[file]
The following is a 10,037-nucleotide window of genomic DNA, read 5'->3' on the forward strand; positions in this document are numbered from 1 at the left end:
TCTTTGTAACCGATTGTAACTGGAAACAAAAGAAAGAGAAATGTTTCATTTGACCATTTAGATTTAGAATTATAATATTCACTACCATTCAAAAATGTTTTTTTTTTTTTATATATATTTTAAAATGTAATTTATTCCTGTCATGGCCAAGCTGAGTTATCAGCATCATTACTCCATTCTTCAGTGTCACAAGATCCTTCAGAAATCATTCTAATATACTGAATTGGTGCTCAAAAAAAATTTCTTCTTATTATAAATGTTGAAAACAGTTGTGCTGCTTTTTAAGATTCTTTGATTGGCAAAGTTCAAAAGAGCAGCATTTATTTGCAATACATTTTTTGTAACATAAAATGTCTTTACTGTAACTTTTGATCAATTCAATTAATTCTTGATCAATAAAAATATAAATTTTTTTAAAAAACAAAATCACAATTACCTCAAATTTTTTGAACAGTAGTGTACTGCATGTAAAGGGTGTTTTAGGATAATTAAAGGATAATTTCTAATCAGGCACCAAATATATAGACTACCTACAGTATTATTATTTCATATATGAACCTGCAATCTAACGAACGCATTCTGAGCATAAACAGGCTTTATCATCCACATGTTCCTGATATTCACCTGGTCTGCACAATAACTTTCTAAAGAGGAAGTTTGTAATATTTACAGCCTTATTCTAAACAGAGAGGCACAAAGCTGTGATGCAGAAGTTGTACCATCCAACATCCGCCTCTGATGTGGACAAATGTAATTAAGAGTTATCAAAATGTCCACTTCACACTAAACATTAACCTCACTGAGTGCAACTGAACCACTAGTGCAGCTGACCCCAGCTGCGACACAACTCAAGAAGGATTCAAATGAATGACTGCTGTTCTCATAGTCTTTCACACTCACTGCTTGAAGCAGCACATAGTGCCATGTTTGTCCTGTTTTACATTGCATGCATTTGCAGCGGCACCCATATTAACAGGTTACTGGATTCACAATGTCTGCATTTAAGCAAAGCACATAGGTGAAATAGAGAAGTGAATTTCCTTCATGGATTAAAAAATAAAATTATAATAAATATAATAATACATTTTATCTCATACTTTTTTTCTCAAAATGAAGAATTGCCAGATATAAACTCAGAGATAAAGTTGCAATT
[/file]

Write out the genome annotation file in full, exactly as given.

The following is a 10,037-nucleotide window of genomic DNA, read 5'->3' on the forward strand; positions in this document are numbered from 1 at the left end:
TCTTTGTAACCGATTGTAACTGGAAACAAAAGAAAGAGAAATGTTTCATTTGACCATTTAGATTTAGAATTATAATATTCACTACCATTCAAAAATGTTTTTTTTTTTTTATATATATTTTAAAATGTAATTTATTCCTGTCATGGCCAAGCTGAGTTATCAGCATCATTACTCCATTCTTCAGTGTCACAAGATCCTTCAGAAATCATTCTAATATACTGAATTGGTGCTCAAAAAAAATTTCTTCTTATTATAAATGTTGAAAACAGTTGTGCTGCTTTTTAAGATTCTTTGATTGGCAAAGTTCAAAAGAGCAGCATTTATTTGCAATACATTTTTTGTAACATAAAATGTCTTTACTGTAACTTTTGATCAATTCAATTAATTCTTGATCAATAAAAATATAAATTTTTTTAAAAAACAAAATCACAATTACCTCAAATTTTTTGAACAGTAGTGTACTGCATGTAAAGGGTGTTTTAGGATAATTAAAGGATAATTTCTAATCAGGCACCAAATATATAGACTACCTACAGTATTATTATTTCATATATGAACCTGCAATCTAACGAACGCATTCTGAGCATAAACAGGCTTTATCATCCACATGTTCCTGATATTCACCTGGTCTGCACAATAACTTTCTAAAGAGGAAGTTTGTAATATTTACAGCCTTATTCTAAACAGAGAGGCACAAAGCTGTGATGCAGAAGTTGTACCATCCAACATCCGCCTCTGATGTGGACAAATGTAATTAAGAGTTATCAAAATGTCCACTTCACACTAAACATTAACCTCACTGAGTGCAACTGAACCACTAGTGCAGCTGACCCCAGCTGCGACACAACTCAAGAAGGATTCAAATGAATGACTGCTGTTCTCATAGTCTTTCACACTCACTGCTTGAAGCAGCACATAGTGCCATGTTTGTCCTGTTTTACATTGCATGCATTTGCAGCGGCACCCATATTAACAGGTTACTGGATTCACAATGTCTGCATTTAAGCAAAGCACATAGGTGAAATAGAGAAGTGAATTTCCTTCATGGATTAAAAAATAAAATTATAATAAATATAATAATACATTTTATCTCATACTTTTTTTCTCAAAATGAAGAATTGCCAGATATAAACTCAGAGATAAAGTTGCAATT